A friend had an unforgettable experience from hiking in Madagascar: a horror called terrestrial leeches. These slug-like creeps wait patiently in trees, bushes and tall plants. They can feel you coming from some distance and they converge and drop onto you from foliage, then bite through the shirt (pants, socks) and sneak in, migrating over your skin towards the juicier body regions where they attach themselves. This is painless – in fact you are not likely to notice the leeches munching on you under the shirt as the leeches exude a potent anesthetic in their saliva. They also inject a thrombin inhibitor that suppresses the blood clotting in the wound – which unfortunately causes you to bleed profusely (though painlesly) from the bite long after the leech has got her fill + dropped off to the ground, happy and slumberous; (this is a leech version of the Thanksgiving dinner – they can live of one good fill for many months). My friend said he knew nothing about these tree leeches until he returned from the hike and found himself covered with his own blood and with some dozen of leechey hitchhikers, attached to various parts…
The leech thrombin inhibitor hirudin is medicinally useful as an anticoagulant. There has been enormous amount of medicinal chemistry and biology done on the blood coagulation cascade. At the previous company we were working on factor VIIa inhibitors (that were supposed to be safer than the anti-thrombin or anti-Xa agents), for treatment of deep vein thrombosis. The thrombosis project got shelved eventually – one reason was the difficulty with developing good orally-active compounds – but we made some pretty potent i.v. compounds. I have inadvertently found out how potent these compounds actually were: One night working in the lab, I noticed my jeans felt little heavy and sticky so I looked down and saw that the front of one trouser was completely soaked with blood, from the knee down to the sock and I could not find out where all this blood was oozing from! Eventually I noticed a tiny splinter of glass, barely 2 mm across, embedded in the knee and I realized that few hours before I was purifying some final compounds on prep-HPLC and I dropped an empty test tube (after active fraction) and I kneeled down to the floor in order to pick up the splinters – a tiny piece must have stuck to my knee then.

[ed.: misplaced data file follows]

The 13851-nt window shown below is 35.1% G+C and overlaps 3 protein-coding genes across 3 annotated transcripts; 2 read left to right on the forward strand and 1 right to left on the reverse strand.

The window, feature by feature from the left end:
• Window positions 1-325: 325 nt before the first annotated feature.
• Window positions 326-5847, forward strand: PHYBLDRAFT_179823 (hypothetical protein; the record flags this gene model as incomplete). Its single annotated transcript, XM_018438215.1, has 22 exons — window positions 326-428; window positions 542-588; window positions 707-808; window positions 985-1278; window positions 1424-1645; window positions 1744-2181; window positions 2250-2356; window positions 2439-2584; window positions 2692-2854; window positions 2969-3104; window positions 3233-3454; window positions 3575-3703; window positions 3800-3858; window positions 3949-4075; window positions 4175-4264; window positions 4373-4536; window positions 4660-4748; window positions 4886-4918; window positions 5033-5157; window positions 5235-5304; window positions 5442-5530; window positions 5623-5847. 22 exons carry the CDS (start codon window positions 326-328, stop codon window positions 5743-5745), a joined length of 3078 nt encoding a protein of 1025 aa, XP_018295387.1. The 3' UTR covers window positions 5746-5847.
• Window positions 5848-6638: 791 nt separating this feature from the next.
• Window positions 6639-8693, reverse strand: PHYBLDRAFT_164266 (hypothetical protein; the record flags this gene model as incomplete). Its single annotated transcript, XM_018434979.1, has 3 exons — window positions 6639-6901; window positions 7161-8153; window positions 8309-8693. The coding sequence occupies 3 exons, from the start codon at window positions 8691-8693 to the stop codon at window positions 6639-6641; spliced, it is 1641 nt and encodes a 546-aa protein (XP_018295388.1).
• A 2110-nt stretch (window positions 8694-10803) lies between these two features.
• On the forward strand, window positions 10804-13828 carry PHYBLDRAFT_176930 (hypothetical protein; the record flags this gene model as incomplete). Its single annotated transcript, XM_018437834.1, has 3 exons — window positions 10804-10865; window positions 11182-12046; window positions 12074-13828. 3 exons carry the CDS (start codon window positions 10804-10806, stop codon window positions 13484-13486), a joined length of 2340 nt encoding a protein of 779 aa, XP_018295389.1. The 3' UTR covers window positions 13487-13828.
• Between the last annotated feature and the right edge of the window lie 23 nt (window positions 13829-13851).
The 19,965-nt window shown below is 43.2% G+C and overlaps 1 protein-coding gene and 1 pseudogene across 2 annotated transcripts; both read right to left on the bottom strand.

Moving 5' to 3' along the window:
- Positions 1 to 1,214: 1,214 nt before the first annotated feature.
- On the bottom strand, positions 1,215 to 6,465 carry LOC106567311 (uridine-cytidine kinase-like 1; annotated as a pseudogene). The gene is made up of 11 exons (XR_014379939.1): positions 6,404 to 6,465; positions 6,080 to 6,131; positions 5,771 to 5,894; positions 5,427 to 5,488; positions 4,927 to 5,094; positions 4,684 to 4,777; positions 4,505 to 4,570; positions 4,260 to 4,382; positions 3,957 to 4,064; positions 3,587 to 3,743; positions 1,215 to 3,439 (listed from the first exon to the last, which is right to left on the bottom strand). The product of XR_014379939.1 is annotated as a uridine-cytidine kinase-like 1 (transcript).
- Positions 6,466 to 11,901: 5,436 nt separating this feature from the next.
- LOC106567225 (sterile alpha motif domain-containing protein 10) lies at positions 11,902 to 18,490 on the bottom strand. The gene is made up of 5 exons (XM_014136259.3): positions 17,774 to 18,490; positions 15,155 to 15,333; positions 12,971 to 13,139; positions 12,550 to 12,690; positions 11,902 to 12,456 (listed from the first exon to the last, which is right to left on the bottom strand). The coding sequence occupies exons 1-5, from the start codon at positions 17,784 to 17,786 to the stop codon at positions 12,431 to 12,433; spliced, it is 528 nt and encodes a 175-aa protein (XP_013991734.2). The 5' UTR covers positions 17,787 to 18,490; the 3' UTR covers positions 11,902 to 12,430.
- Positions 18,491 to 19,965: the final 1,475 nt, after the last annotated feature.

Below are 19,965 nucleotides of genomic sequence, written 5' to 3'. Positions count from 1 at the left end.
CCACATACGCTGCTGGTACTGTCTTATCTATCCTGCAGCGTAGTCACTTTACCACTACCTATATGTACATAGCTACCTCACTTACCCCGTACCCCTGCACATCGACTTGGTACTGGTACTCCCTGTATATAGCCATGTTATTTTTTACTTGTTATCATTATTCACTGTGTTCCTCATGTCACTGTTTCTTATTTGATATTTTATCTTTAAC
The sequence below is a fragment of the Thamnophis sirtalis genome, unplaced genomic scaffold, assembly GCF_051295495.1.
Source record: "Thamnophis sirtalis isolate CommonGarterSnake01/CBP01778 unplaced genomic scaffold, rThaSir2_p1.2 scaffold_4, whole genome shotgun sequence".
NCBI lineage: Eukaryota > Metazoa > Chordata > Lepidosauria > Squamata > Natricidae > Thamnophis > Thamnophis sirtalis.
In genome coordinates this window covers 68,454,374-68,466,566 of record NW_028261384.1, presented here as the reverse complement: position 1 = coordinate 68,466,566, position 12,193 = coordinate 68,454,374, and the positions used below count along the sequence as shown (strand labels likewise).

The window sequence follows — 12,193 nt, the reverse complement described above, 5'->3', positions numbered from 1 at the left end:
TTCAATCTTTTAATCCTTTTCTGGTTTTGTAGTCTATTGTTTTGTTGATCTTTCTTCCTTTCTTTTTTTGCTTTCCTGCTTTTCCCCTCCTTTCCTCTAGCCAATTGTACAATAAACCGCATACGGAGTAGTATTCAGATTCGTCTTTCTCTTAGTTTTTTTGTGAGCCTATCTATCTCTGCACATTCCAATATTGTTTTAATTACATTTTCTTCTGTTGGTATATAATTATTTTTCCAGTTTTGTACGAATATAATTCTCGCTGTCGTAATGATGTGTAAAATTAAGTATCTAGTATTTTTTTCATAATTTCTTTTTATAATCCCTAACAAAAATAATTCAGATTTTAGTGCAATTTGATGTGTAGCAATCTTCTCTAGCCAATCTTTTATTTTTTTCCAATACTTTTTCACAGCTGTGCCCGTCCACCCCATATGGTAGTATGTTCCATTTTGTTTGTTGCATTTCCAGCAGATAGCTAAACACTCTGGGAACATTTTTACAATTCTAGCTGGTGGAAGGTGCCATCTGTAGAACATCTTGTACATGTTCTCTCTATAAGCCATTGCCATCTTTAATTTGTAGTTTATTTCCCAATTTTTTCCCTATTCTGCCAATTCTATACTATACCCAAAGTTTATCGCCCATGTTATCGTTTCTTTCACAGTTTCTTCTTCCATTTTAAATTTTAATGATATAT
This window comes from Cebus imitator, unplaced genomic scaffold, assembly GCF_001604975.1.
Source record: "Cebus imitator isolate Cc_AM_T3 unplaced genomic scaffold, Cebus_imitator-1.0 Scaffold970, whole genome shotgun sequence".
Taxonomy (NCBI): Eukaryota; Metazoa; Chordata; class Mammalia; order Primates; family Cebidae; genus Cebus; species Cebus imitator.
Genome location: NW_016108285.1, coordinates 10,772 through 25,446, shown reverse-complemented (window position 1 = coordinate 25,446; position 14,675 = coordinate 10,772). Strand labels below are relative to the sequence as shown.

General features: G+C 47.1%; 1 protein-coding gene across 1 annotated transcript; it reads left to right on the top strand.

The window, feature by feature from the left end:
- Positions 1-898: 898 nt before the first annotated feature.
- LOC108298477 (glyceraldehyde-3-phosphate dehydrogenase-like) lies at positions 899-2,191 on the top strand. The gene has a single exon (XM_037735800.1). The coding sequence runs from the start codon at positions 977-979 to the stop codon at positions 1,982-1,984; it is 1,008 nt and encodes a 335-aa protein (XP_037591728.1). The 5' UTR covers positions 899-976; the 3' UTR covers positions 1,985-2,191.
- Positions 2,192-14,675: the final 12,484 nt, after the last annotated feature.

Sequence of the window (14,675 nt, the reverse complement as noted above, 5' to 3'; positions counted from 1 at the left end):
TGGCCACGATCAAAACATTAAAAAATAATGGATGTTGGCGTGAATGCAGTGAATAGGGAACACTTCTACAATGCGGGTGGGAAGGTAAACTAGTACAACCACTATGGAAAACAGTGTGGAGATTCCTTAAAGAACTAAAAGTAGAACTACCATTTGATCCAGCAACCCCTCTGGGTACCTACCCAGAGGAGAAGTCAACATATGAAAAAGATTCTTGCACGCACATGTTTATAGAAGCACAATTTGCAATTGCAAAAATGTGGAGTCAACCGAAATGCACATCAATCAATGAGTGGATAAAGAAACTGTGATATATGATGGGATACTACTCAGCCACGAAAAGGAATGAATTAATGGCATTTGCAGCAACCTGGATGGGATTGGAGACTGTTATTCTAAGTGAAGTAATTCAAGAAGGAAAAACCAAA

Here is an example of the VIIa chemical monstrosity we were making – a true embodiment of the god-awful drug design. But they sure had some long-lasting potency:
In US, the TV is now inundated with ads for Plavix. This inhibitor of platelet- aggregation is slightly more effective than aspirin in preventing heart attack (31% vs 23% risk reduction) and therefore widely prescribed as prophylactic over long periods of time. Plavix has more serious complications than aspirin – it causes prolonged bleeding. That makes the ER doctors quite unhappy as there is no available antidote for reversing the effect (like you get with the coumarine-based anticoagulants) and every mid-age weekend biker now seems to be on the drug whether they need it or not. With intracranial bleeding from head trauma, Plavix can provide a heroic and futile excersize for the entire surgery team.
Thanks to Abel Pharmboy for pointing out the story.